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Home* Triplogs with photo galleriesArctic blog: Jan Mayen, Spitsbergen → Magdalenefjord – 5th August 2016

Magdalenefjord – 5th August 2016

Around mid-day we had reached Magdalenefjord. Going into Magdalenefjord was not even part of the plan, but as we don’t really have a plan, it didn’t really matter … we keep making decisions as we go along the way, and as it was quite foggy further north, but clear in Magdalenefjord, this decision was an easy one.

During a first little walk on a nice sand beach (no, not Gravneset), we saw arctic turn chicks, maybe flapping their wings today for the first time, doing their first metres in flight … the first of many million more to come, they will spend most of their life migrating back and forth between the Arctic and the Antarctic. So little animals, such an amazing life. Some walrusses were swimming around, with a glacier front providing a good background.

Not far away, a polar bear was resting on the shore. We had a good, reasonably close look at it. It just lifted its head, not giving a sh… about our presence. Or anybody else’s presence. There was about half a dozen of boats drifting or anchoring in that bay, crowding the place. Not that it bothered the bear much. But the place was overcrowded, well, it has been very crowded for more than a 100 years there, it is nothing new. But nothing we would want to be part of, so we left soon and headed on.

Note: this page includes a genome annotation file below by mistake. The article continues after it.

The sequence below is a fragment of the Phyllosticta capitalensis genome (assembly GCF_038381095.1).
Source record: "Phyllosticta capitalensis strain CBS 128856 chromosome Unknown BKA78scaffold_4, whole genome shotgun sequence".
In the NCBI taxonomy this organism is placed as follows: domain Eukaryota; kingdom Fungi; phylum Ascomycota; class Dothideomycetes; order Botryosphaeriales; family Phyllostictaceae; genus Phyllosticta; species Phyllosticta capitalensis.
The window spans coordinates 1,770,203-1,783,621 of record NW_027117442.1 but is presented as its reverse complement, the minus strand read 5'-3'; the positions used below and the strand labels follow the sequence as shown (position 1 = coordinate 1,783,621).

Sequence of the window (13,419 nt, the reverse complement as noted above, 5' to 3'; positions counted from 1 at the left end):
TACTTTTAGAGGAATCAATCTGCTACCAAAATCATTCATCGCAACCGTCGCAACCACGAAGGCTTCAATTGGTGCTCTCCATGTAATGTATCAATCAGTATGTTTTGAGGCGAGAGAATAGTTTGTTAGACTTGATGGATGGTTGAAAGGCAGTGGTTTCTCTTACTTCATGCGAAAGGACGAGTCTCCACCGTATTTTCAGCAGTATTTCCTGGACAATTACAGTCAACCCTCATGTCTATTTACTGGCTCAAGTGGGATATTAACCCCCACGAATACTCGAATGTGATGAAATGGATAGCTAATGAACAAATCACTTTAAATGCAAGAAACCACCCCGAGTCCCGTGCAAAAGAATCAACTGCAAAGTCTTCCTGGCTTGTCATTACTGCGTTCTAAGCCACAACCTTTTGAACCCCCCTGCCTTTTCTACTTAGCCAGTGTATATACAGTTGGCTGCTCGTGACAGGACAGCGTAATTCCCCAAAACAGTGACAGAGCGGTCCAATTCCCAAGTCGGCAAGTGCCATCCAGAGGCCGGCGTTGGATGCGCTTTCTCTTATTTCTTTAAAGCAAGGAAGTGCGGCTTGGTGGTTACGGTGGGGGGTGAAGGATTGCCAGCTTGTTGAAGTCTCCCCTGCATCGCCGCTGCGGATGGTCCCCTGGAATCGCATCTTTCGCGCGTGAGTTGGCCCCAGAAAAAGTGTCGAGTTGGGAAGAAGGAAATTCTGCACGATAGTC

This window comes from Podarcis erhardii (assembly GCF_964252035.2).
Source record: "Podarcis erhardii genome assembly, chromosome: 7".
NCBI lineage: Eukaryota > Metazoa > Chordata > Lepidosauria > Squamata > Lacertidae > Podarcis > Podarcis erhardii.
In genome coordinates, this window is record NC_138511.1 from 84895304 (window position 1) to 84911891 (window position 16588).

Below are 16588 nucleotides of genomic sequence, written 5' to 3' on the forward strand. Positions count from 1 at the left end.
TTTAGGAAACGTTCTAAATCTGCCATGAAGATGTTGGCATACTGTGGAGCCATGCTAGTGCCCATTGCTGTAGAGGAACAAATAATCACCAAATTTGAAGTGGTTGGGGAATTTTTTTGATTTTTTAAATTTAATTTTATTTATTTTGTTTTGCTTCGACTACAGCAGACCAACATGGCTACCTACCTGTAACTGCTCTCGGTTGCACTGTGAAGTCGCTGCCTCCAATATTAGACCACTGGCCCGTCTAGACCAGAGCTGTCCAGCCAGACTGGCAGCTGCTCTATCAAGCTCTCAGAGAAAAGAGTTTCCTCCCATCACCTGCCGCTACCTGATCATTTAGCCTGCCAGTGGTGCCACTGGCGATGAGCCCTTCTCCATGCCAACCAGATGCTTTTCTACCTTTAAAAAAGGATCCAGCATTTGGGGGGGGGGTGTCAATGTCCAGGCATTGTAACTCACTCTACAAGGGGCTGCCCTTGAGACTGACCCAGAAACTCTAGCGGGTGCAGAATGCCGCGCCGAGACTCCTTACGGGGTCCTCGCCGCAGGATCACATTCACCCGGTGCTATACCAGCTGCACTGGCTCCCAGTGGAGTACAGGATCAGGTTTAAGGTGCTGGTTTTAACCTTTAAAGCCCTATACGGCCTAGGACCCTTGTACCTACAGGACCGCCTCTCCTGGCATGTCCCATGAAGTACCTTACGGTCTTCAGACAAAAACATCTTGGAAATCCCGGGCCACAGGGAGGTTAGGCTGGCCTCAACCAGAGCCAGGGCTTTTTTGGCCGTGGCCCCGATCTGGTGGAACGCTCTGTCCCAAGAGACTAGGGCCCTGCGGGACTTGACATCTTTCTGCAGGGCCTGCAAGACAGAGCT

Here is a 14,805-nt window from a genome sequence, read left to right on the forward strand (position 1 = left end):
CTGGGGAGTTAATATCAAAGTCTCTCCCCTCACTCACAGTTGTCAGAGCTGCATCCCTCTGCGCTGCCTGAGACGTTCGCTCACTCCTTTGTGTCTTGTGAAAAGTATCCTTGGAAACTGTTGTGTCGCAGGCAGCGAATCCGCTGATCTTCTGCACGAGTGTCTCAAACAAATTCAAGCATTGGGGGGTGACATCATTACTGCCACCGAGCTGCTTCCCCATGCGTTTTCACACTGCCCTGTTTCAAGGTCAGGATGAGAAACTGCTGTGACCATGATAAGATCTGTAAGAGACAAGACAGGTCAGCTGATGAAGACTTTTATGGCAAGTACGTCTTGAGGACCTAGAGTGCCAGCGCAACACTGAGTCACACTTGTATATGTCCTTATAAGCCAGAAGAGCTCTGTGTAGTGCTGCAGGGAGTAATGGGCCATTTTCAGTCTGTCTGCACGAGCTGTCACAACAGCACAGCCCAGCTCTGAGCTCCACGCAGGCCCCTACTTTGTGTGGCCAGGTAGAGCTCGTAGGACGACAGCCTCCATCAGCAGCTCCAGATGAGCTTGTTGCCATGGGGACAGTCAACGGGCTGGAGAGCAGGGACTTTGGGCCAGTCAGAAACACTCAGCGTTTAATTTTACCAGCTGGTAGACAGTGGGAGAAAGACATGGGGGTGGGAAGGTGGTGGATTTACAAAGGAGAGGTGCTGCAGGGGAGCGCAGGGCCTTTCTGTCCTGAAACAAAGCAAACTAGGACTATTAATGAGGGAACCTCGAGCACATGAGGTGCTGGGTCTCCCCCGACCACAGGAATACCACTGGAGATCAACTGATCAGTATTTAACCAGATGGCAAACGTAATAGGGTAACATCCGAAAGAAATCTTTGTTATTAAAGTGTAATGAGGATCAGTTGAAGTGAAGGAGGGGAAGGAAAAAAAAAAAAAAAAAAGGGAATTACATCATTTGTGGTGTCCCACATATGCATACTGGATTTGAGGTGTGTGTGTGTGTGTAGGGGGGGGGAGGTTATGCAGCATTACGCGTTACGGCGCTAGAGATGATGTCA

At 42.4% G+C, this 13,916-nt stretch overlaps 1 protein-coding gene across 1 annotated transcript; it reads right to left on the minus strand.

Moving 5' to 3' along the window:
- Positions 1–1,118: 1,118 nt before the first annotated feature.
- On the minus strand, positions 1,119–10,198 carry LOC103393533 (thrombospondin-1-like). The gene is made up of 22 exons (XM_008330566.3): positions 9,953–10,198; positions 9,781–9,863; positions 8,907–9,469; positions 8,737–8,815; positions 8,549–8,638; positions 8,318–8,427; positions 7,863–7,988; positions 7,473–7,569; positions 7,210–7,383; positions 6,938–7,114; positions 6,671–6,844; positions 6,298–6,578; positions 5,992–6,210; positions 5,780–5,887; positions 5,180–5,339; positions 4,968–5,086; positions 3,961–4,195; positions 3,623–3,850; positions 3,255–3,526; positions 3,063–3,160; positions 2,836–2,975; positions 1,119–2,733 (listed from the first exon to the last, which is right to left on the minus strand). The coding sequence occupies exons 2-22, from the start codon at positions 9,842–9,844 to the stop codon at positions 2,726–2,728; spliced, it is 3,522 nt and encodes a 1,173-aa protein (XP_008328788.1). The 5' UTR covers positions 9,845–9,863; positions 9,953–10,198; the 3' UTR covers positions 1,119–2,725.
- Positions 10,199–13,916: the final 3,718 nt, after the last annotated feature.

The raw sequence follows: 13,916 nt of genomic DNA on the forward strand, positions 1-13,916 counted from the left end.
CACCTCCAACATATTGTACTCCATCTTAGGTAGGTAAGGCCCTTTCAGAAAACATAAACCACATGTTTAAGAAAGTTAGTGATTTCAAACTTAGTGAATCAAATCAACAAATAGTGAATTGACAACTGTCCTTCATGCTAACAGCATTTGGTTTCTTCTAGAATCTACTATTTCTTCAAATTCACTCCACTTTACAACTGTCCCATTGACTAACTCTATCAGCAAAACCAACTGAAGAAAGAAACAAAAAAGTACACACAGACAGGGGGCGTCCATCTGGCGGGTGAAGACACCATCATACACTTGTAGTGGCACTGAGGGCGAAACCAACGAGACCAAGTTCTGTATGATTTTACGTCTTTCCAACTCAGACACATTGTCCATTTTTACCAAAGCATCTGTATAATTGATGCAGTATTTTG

Gallery Magdalenefjord – 5th August 2016

Click on thumbnail to open an enlarged version of the specific photo.

We left Magdalenefjord in good style: hiking. Hundreds of thousands of tourists have been there over the decades, but few have done that, leaving not on a ship, but on foot. We made a nice glacier passage to the north. On the way to the glacier, we passed a polar bear just a few hundred metres from us. We could only see it when we had already passed it. It was lying further up on the slope, watching us for a moment, then laying its head down again, not taking any further notice of us at all. Good. We went our way up on the glacier, up into the fog, the mountains occasionally coming out between fog banks … a mystery atmosphere, small meltwater streams running down the glacier, disappearing into the ice in large holes. The combination of a glacier, a polar bear and fog made this tour quite unforgettable.

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last modification: 2016-08-06 · copyright: Rolf Stange
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